I HAD an idea for a TV series there during the week.
It’s called Jig’s Up and I’m pitching it as a Love/Hate style Sunday night crime drama set in a brutal, gritty underworld of competitive Irish dancing.
The tagline for the show will read ‘Between the jigs and the reels, one mis-step can lead you into a world of trouble!’
I’ve already put up the huge shelves I’ll need to hold all the awards I’m going to win.
I’m still not sure who I’m going to cast in it.
I’m thinking maybe Cillian Murphy could play the gorgeous, fish-eyed young dance instructor called Packie, who is drawn to the dark side while struggling to get on the property ladder.
Packie strikes up an unlikely romance with a morally dubious Irish American young woman called Uachtar Reoite, played by Saoirse Ronan, who has an emerald green eye patch and a penchant for gambling.
Packie is led astray by Uachtar Reoite, mostly because she’s a ride and he’s a simpleton. A fairly typical character dynamic in an Irish drama made for America.
The series will follow Packie as he gets further ‘reeled into’ a web of lies, involving dangerous and powerful Irish Americans who are willing to pay top dollar to buy success on the stage for their daughters, all of whom have two left feet and not a single note in their heads between them.
Wide-eyed and innocent and living with his Mammy (played by Brenda Fricker obviously), Packie spirals further downwards into the criminal underworld when he meets a shady character called The Badger. The Badger helps Packie to sets up a complex system of competition fixing, using techniques developed by the Chicago mob.
I’m still awaiting final confirmation from their agents, but I’m hoping The Badger will be played by Colin Farrell sitting on Brendan Gleeson’s shoulders inside a 10ft suit.
As Jig’s Up reaches the season finale of series one, no doubt with an audience share of at least 87%, the duo are suddenly rumbled by a plucky young journalist working for The Southern Star. Forced underground, they must resort to desperate measures to keep their Ponzi scheme of cheating alive so they come up with the madcap plan of kidnapping bronzed Riverdancer Michael Flatley, and his accompanying feet of flame, holding him for ransom deep beneath The Burren.
Michael Flatley will be played by none other than – yes, you guessed it – Michael Flatley. I admit that the concept needs some tweaks, but I’ve seen the standard of some recent drama series on Irish TV, so I reckon this one is a ‘shoe-in’ for at least a half dozen IFTAs. The rest of the show sort of writes itself, and I plan four or five themed seasons, much like The Wire.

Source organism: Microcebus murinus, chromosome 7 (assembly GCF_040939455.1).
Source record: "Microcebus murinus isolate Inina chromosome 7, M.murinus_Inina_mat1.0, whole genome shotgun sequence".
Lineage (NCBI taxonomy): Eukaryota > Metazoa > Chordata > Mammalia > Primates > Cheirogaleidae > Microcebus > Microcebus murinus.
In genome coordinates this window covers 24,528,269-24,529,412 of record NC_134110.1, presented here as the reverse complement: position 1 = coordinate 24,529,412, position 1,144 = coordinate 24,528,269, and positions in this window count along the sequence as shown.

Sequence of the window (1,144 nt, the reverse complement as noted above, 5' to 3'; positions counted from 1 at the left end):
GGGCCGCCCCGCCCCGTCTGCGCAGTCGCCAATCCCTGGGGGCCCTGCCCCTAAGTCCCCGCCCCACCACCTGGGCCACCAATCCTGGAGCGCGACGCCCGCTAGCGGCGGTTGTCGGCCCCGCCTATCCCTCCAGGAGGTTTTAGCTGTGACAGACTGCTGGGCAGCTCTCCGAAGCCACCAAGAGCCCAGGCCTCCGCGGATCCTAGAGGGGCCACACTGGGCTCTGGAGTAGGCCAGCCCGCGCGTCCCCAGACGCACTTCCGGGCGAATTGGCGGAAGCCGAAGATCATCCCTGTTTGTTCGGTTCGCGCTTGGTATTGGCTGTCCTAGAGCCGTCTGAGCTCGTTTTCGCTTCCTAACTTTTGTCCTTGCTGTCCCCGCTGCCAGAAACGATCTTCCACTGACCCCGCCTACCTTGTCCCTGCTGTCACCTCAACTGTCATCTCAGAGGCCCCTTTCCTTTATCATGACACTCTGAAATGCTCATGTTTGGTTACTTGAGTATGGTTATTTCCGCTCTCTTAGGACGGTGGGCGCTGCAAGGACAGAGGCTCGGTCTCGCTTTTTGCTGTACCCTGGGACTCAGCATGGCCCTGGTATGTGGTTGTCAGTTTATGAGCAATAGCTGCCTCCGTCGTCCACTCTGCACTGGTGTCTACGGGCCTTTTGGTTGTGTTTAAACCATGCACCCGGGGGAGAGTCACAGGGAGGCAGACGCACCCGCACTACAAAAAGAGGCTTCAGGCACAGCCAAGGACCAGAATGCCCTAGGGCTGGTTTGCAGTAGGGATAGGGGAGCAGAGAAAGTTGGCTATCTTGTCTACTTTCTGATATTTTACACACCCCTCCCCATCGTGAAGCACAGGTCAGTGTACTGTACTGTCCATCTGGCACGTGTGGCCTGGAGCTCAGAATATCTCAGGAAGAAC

Series Two will be called Breaking Baby and will cover allegations of historical match-fixing and cheating in Bonnie Baby competitions throughout the 1980s which turns into a reputational crisis for Charlie Haughey and the Irish government. Season Three will cover skullduggery in West Cork road bowling, and feature an unlikely appearance by Steven Seagal.
Remember, you read it all here first.
It’s not life as Will knows it
IT emerged this week that William Shatner went into space.
‘Sure we all know that Colm,’ says you, ‘didn’t he captain the Enterprise? As in, the Starship Enterprise on the telly, not the marginally less reliable train to Belfast?’
But I’m speaking about the humanoid lifeform William Shatner, not his beloved character Captain Kirk.
He, literally, went ‘out of this world’ on a Blue Origin space flight along with tech mogul Glen de Vries, Blue Origin vice-president, former Nasa international space station flight controller Audrey Powers, and former Nasa engineer Dr Chris Boshuizen.
It’s life, Jim, but not as we know it here in West Cork.
So what did William Shatner think about his journey to space?
Did he feel the profound sense of spiritual connection astronauts commonly report once they leave the planet, a sort of interconnected euphoria?
Unfortunately not. Instead, Shatner reported: ‘It was among the strongest feelings of grief I have ever encountered.
The contrast between the vicious coldness of space and the warm nurturing of Earth below filled me with overwhelming sadness.
‘Every day, we are confronted with the knowledge of further destruction of Earth at our hands: the extinction of animal species, of flora and fauna . . .’
So Captain Kirk went to space and felt a bit sad before coming home again.
Star Trek episode.
A snackbox for my ride
DID you hear the one about the horse that walked into the chipper? No, that’s not the start of a joke ... it’s a video that emerged on social media during the week of two young fellas riding horses inside a packed Supermacs outlet in Ballinasloe.
The punters queuing for their chips seemed pretty unfazed by what was unfolding as if this was just part of a normal day in the Co Galway town. And maybe this is just daily life in contemporary Ballinasloe? Who are we to judge? Horses for courses, I suppose.
The video ends with a staff member emerging and grumpily ushering the two boys and their trust steeds off the premises. Nobody had the speed of thought to ask her ‘Why the long face?’